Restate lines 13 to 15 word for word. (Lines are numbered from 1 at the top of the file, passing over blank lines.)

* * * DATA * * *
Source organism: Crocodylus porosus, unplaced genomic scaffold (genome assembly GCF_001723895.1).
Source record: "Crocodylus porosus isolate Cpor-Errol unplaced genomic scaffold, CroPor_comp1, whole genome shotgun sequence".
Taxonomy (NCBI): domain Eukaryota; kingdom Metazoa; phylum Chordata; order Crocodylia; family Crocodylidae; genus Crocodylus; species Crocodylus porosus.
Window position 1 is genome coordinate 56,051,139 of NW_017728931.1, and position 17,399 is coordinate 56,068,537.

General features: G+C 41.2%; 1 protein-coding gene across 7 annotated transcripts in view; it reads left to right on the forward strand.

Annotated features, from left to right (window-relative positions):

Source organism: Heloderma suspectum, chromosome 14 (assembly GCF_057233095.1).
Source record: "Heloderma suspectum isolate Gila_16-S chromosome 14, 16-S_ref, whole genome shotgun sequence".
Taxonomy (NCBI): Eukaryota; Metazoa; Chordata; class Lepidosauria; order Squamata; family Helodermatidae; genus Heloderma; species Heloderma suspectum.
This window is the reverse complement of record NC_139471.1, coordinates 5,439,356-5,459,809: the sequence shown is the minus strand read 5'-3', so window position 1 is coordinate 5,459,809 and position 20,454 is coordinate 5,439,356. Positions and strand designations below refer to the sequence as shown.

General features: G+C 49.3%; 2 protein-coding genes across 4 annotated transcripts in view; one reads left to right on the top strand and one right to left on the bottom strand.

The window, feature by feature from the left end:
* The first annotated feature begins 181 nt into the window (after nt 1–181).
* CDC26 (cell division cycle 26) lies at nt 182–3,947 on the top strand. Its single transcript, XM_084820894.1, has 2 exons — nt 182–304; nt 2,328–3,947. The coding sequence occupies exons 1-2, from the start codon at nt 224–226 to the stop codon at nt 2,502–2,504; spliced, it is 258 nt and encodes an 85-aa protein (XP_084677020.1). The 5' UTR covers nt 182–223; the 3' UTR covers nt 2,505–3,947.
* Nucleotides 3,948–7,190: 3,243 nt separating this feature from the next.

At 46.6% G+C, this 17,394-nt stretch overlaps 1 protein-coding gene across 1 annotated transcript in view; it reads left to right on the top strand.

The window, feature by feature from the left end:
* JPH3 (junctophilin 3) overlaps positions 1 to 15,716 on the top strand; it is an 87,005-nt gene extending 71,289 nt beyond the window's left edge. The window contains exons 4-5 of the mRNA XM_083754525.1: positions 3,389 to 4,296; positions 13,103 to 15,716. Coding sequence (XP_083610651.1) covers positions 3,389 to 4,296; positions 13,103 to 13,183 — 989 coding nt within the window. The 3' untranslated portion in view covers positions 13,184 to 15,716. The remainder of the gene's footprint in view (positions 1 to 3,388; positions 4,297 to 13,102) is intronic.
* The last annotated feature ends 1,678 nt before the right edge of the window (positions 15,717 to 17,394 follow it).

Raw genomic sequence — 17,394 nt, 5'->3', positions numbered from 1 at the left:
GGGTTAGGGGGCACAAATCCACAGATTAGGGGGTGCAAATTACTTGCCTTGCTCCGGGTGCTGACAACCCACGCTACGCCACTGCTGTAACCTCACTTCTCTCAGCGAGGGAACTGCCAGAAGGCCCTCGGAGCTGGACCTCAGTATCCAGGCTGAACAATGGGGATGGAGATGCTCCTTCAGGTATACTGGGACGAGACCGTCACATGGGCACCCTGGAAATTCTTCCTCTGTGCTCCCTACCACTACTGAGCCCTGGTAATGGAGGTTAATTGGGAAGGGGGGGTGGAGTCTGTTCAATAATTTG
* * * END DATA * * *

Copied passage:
* The first annotated feature begins 181 nt into the window (after nt 1–181).
* CDC26 (cell division cycle 26) lies at nt 182–3,947 on the top strand. Its single transcript, XM_084820894.1, has 2 exons — nt 182–304; nt 2,328–3,947. The coding sequence occupies exons 1-2, from the start codon at nt 224–226 to the stop codon at nt 2,502–2,504; spliced, it is 258 nt and encodes an 85-aa protein (XP_084677020.1). The 5' UTR covers nt 182–223; the 3' UTR covers nt 2,505–3,947.
* Nucleotides 3,948–7,190: 3,243 nt separating this feature from the next.